Summer has arrived and it’s fantastic! Here is a timely list of tasks that you can do in the cooler early morning and late evening hours, because the hot afternoons are for sitting back with your favorite iced drink and enjoying the sunshine! Here are our suggestions for beautifying your landscape in July:Prune shrubs after they have bloomed.
- Prune shrubs after they have bloomed.
- This is the month that we fertilize lawns with an organic/natural fertilizer.
- Check for root weevil adults in rhododendrons and azaleas and either use nematodes for larvae or sticky traps for the adults.
- Mulch, if you have not already, to conserve soil moisture with bark or other products.
- Watch for signs of spider mites on arborvitae hedges (dusty looking foliage, loss of color, presence of tiny mites), and wash infested areas with water. Pick a day when you can do this once a day for three days in a row. Repeat this same practice each month during the dry season. In other words, act like a heavy summer rain and rain on their parade!
- You may dig spring bulbs when tops have died down. (Divide and store or replant if overcrowded).
- Lawns (probably) need one inch of water per week this month.
- Stake tall growing perennials as needed.
- End of month: prune raspberries, boysenberries, other cane berries after harvest.
- Check for scale insects on camellias, holly, and maple trees.
- Check leafy vegetables for caterpillar attack.
- Mound soil up around base of potatoes, gather and eat a few “new” potatoes from each hill.Mid-summer plantings of beets, bush beans, carrots, cauliflower, broccoli, lettuce, kale.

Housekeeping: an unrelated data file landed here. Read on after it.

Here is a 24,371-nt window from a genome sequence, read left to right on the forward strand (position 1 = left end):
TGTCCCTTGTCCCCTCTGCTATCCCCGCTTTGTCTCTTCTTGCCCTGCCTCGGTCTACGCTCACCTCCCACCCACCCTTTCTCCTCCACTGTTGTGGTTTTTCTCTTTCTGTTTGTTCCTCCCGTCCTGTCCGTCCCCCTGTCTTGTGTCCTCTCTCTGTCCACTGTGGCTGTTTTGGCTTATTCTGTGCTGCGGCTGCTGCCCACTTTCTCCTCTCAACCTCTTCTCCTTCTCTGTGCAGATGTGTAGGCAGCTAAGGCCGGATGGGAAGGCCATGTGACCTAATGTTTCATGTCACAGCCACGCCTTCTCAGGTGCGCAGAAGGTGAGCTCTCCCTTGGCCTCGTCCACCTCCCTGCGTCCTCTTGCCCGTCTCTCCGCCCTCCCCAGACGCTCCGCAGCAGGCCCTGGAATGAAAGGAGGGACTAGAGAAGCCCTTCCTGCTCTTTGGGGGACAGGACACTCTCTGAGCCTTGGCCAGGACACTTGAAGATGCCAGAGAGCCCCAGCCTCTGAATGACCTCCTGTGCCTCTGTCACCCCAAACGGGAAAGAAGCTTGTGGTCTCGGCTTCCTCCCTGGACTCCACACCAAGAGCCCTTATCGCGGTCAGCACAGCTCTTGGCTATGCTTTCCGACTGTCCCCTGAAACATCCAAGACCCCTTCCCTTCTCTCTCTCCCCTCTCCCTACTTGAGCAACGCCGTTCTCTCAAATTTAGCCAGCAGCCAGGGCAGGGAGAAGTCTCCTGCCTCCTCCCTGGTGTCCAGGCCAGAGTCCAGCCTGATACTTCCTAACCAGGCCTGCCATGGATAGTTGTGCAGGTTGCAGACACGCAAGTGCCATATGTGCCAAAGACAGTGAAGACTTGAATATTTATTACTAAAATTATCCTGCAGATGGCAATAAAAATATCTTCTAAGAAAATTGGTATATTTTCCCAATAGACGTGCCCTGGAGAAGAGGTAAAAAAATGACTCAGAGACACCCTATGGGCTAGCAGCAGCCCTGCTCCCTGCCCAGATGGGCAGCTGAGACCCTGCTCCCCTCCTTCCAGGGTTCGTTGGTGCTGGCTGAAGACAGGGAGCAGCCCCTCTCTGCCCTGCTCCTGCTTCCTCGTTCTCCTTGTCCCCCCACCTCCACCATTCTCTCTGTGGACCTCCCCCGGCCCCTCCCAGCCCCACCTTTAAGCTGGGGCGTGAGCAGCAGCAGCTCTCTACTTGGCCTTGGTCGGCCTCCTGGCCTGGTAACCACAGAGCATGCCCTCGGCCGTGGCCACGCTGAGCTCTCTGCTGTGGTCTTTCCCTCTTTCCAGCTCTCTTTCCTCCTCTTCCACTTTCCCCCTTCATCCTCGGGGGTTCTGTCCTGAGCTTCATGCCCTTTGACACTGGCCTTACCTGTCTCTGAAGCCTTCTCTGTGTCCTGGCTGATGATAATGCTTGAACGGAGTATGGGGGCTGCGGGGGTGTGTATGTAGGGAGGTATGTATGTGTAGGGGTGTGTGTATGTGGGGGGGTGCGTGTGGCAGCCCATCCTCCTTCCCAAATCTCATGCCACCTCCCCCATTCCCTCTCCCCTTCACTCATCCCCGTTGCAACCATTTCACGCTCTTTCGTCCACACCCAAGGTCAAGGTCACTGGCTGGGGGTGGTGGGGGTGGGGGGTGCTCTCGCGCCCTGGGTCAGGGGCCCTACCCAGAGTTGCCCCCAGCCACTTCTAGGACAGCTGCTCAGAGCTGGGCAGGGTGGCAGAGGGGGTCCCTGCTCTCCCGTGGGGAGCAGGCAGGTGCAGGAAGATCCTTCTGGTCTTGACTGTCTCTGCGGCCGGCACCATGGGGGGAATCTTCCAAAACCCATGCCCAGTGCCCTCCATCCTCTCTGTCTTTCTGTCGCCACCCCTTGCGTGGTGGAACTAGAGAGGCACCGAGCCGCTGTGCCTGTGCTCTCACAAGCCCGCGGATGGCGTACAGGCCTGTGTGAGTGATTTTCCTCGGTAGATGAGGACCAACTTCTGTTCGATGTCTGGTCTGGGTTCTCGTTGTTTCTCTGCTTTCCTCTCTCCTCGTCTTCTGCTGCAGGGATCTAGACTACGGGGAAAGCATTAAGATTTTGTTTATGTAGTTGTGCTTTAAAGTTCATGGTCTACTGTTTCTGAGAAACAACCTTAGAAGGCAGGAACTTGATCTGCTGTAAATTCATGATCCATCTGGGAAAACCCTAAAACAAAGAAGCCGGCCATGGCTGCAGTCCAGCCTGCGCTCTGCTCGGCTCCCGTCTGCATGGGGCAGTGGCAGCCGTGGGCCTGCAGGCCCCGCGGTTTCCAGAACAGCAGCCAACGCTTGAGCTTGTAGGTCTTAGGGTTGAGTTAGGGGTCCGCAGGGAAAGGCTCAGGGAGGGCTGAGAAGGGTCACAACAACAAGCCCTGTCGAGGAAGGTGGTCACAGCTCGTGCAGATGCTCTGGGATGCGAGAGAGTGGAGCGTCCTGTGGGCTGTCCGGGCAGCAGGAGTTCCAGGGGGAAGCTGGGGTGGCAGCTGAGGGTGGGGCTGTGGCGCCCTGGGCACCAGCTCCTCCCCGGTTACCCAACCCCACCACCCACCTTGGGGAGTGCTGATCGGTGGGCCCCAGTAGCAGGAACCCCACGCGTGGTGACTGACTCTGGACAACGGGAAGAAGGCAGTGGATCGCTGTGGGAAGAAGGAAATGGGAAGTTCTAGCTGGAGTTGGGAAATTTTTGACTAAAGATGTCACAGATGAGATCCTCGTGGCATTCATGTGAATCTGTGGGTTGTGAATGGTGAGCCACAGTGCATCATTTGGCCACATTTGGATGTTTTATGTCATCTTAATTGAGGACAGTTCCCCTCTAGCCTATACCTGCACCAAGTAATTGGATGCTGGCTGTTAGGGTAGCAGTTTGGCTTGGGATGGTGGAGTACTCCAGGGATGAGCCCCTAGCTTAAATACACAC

- Cover blueberry bushes with netting to keep robins off.
- Encourage beneficial insects by planting members of the sunflower family (including zinnias, marigolds, Jerusalem artichokes and others)
- Stake tomatoes, watch for blight (prune for air circulation, pick off affected leaves).
Summer time and the living is blue
Our garden is at just about peak lush this month, so it’s a good time to illustrate one of my core design principles: Plant for color, texture and height contrasts.
I love the cooling effect of what I call the “blues” of selectively placed plants such as this Agapanthus, seen here through a screen of a coral Hesperaloe. These colors are in turn picked up by the orange pot filled with blue and orange balls of color and accented by the pink Echinacea or Cone Flower and the creamy white of the Lilies. Planning for vibrant layers gives the human eye lots to do and is refreshing to our spirit.